FBL-EUR-C1-REALMADRID-MANUTD

Game in a Sentence

The hype fails to disappoint as Gus Johnson demonstrates his bona fides while some sort of football match between two pretty good teams was going on.

Observations

  • Sometimes the hype seamlessly interweaves into reality, and this was one such an instance. Not a classic, but an all around great game of football. Individual skill, competitive balance, adventure in attack, a great round of 16 first leg.
  • Manchester United started in a 4-2-3-1. Few surprises in the line-up, with Rooney out wide on the left, taking on a fairly positive defensive role against his opposite Cristiano Ronaldo. Kagawa was a little ineffective in the whole, Jones and Carrick paired up in front of a back four with Rafael, Ferdinand, Evans and Evra.
  • Meanwhile Real Madrid also put out a *yawn* 4-2-3-1, with Benzema up front, who was fairly quiet in the first half. Ronaldo was rampant on the left hand side, and Di Maria was the centre of a lot of creative movement and cued up Ronaldo’s goal in the 30th minute. Xabi Alonso and Khedira paired up in front of Coentrao, Ramos, Varane and Arbeloa.
  • As expected, Real Madrid were dominant, eager to exploit the space on the flanks to send some dangerous crosses in, in between various players cutting inside, not least Ronaldo. They played a high defensive line, although it was disciplined enough that Real were rarely caught on the break. Coentrao almost scored within the first ten minutes, but De Gea (more on him later) invisibly finger-tipped it to safety.
  • United meanwhile alternated between sending an early over the top ball from deep on the flanks (usually the right) to Danny Welbeck, who was very much a classic centre-forward without the muscularity, but certainly the height. He was at the centre of a most of United’s attacks, including the set-piece corner in which he headed in Rooney’s cross in the 20th minute. He was eager to chase over-the-top passes again and again.
  • That said, Varane was very effective at playing the last man when he needed to.
  • But really, this is all window dressing. Because when future generations discuss this game, it will be because it was the first major European fixture called by Gus Johnson. And? He was splendid. Kept the game at a simmer, imported the best of American game commentary, and maintained appropriate cadences with no discernible gaffes (outside of saying the words “Santiago Bernebeu” about 400 times.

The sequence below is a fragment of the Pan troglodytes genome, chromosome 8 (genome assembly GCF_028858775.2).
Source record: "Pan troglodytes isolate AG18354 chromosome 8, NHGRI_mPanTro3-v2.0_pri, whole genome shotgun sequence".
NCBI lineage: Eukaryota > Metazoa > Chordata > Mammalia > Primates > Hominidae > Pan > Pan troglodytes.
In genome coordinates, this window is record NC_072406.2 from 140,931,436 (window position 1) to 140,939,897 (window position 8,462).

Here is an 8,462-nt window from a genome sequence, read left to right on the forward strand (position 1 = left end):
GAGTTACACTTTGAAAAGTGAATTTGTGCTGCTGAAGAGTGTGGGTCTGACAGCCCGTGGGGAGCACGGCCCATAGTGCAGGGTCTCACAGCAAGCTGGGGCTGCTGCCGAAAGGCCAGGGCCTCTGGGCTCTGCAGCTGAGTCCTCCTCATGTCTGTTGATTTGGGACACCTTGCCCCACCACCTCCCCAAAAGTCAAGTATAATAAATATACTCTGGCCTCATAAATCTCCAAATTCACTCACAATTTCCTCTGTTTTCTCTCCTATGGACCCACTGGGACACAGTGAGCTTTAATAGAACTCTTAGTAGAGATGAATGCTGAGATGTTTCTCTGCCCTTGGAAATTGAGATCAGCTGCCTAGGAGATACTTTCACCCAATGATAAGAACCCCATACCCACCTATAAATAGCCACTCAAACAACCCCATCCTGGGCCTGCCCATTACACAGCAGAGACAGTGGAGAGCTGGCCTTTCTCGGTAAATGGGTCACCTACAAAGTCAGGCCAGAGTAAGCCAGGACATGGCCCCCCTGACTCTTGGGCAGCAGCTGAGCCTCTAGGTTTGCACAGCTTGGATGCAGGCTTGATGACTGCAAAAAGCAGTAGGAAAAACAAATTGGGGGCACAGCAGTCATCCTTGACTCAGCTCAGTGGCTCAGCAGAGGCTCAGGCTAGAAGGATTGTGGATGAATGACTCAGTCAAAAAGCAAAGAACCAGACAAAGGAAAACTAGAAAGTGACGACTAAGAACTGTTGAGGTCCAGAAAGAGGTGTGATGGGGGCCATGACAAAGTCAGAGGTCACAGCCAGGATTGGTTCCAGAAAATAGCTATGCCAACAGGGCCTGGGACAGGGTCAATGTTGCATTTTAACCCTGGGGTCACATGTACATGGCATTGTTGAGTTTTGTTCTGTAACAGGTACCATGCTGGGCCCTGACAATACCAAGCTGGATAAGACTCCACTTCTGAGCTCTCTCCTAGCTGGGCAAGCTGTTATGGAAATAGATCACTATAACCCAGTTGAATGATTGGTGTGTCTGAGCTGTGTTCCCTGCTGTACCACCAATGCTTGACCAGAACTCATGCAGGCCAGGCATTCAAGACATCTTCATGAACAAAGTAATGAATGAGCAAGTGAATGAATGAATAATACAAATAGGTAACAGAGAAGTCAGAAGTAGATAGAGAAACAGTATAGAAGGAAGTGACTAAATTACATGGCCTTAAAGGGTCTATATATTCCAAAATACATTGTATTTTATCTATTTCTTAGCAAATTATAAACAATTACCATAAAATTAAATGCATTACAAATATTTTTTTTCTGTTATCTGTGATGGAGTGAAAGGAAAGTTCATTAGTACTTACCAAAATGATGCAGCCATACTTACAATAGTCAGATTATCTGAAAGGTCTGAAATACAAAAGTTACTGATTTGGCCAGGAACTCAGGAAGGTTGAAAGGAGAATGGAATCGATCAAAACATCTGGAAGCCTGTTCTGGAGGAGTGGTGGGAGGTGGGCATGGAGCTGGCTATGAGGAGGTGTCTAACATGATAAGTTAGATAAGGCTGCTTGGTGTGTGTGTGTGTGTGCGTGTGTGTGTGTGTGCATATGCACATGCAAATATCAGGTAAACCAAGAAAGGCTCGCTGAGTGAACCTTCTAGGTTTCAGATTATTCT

• Oezil is a bloody maniac. Incredible control, particularly in the second half. And Rooney seemed to play deeper and deeper. Fancies himself a modern day deep-lying playmaker, I guess? United in general played deeper, likely content to squeak out the 1-1 result. Phil Jones in particularly was kind of brutal defending on occasion. As in, he acted like a brute.
  • De Gea I think is a lot better than a lot of us realize. So many saves. Shots on target against United was around seven but the 80th minute mark.
  • As the second half progressed, United were content to sit deep, and were very good at containing any attacking movement in their own box. That and De Gea was outstanding. Did I write that? I did. Still, United were willing to go forward when the opportunity presented itself. Robin Van Persie miss-kicked on an essentially open net after hitting the bar in the 71st minute and Giggs missed a pretty good chance in the 81st, taking some slow touches because he’s an old man, a careful old man who’s seen things in his life, you know?
  • There were some chances on both ends at the dying stages of extra time, both from Ronaldo and Robin van Persie. And then referee Felix Brych blew the whistle before United could take their final corner, which upset everyone.
  • Surely this is as good a result as Sir Alex could have hoped for. Very well-poised for a victory at Old Trafford.
  • Three Stars

    1. De Gea
    2. Di Maria
    3. Welbeck